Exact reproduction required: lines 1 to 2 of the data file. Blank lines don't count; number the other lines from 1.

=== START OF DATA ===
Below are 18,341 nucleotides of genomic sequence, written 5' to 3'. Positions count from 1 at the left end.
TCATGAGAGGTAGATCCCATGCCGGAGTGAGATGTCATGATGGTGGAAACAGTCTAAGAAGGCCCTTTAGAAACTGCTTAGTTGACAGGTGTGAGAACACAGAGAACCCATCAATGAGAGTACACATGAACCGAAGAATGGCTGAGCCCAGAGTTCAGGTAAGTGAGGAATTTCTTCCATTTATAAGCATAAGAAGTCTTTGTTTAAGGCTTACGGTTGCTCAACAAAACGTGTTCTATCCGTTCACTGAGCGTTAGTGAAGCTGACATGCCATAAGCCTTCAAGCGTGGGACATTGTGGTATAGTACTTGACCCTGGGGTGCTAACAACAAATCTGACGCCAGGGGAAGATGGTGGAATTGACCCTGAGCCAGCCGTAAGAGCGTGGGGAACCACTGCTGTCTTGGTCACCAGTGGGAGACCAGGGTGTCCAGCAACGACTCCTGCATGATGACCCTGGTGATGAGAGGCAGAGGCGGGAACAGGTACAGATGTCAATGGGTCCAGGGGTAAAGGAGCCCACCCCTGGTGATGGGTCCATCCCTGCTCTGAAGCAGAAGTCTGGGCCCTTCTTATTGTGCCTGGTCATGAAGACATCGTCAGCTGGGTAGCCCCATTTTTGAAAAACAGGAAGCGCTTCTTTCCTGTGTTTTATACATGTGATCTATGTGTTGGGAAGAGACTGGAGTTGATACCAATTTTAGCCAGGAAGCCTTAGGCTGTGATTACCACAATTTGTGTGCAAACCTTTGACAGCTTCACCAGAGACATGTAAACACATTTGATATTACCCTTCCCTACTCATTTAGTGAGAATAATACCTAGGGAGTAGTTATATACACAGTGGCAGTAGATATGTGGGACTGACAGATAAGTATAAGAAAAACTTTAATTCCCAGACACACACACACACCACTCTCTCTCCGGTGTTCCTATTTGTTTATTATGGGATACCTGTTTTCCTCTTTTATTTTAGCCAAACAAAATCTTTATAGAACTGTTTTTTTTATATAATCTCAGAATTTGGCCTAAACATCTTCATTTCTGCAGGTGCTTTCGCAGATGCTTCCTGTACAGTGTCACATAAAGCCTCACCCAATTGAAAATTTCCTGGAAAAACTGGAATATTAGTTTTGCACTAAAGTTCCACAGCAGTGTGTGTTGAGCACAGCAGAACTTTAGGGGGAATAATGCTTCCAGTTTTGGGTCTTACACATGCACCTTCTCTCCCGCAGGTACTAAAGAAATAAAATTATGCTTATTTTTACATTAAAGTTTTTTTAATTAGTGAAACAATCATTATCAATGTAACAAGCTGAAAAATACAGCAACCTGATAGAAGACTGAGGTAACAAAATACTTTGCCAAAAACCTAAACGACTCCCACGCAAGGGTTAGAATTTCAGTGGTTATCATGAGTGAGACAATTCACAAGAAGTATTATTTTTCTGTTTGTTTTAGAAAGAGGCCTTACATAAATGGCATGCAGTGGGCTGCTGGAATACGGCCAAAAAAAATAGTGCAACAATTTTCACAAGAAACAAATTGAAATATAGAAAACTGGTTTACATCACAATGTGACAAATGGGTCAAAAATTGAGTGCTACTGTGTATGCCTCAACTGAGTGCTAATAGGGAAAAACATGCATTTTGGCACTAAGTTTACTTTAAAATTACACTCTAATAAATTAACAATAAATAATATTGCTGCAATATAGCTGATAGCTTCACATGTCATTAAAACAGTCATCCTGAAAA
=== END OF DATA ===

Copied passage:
Below are 18,341 nucleotides of genomic sequence, written 5' to 3'. Positions count from 1 at the left end.
TCATGAGAGGTAGATCCCATGCCGGAGTGAGATGTCATGATGGTGGAAACAGTCTAAGAAGGCCCTTTAGAAACTGCTTAGTTGACAGGTGTGAGAACACAGAGAACCCATCAATGAGAGTACACATGAACCGAAGAATGGCTGAGCCCAGAGTTCAGGTAAGTGAGGAATTTCTTCCATTTATAAGCATAAGAAGTCTTTGTTTAAGGCTTACGGTTGCTCAACAAAACGTGTTCTATCCGTTCACTGAGCGTTAGTGAAGCTGACATGCCATAAGCCTTCAAGCGTGGGACATTGTGGTATAGTACTTGACCCTGGGGTGCTAACAACAAATCTGACGCCAGGGGAAGATGGTGGAATTGACCCTGAGCCAGCCGTAAGAGCGTGGGGAACCACTGCTGTCTTGGTCACCAGTGGGAGACCAGGGTGTCCAGCAACGACTCCTGCATGATGACCCTGGTGATGAGAGGCAGAGGCGGGAACAGGTACAGATGTCAATGGGTCCAGGGGTAAAGGAGCCCACCCCTGGTGATGGGTCCATCCCTGCTCTGAAGCAGAAGTCTGGGCCCTTCTTATTGTGCCTGGTCATGAAGACATCGTCAGCTGGGTAGCCCCATTTTTGAAAAACAGGAAGCGCTTCTTTCCTGTGTTTTATACATGTGATCTATGTGTTGGGAAGAGACTGGAGTTGATACCAATTTTAGCCAGGAAGCCTTAGGCTGTGATTACCACAATTTGTGTGCAAACCTTTGACAGCTTCACCAGAGACATGTAAACACATTTGATATTACCCTTCCCTACTCATTTAGTGAGAATAATACCTAGGGAGTAGTTATATACACAGTGGCAGTAGATATGTGGGACTGACAGATAAGTATAAGAAAAACTTTAATTCCCAGACACACACACACACCACTCTCTCTCCGGTGTTCCTATTTGTTTATTATGGGATACCTGTTTTCCTCTTTTATTTTAGCCAAACAAAATCTTTATAGAACTGTTTTTTTTATATAATCTCAGAATTTGGCCTAAACATCTTCATTTCTGCAGGTGCTTTCGCAGATGCTTCCTGTACAGTGTCACATAAAGCCTCACCCAATTGAAAATTTCCTGGAAAAACTGGAATATTAGTTTTGCACTAAAGTTCCACAGCAGTGTGTGTTGAGCACAGCAGAACTTTAGGGGGAATAATGCTTCCAGTTTTGGGTCTTACACATGCACCTTCTCTCCCGCAGGTACTAAAGAAATAAAATTATGCTTATTTTTACATTAAAGTTTTTTTAATTAGTGAAACAATCATTATCAATGTAACAAGCTGAAAAATACAGCAACCTGATAGAAGACTGAGGTAACAAAATACTTTGCCAAAAACCTAAACGACTCCCACGCAAGGGTTAGAATTTCAGTGGTTATCATGAGTGAGACAATTCACAAGAAGTATTATTTTTCTGTTTGTTTTAGAAAGAGGCCTTACATAAATGGCATGCAGTGGGCTGCTGGAATACGGCCAAAAAAAATAGTGCAACAATTTTCACAAGAAACAAATTGAAATATAGAAAACTGGTTTACATCACAATGTGACAAATGGGTCAAAAATTGAGTGCTACTGTGTATGCCTCAACTGAGTGCTAATAGGGAAAAACATGCATTTTGGCACTAAGTTTACTTTAAAATTACACTCTAATAAATTAACAATAAATAATATTGCTGCAATATAGCTGATAGCTTCACATGTCATTAAAACAGTCATCCTGAAAA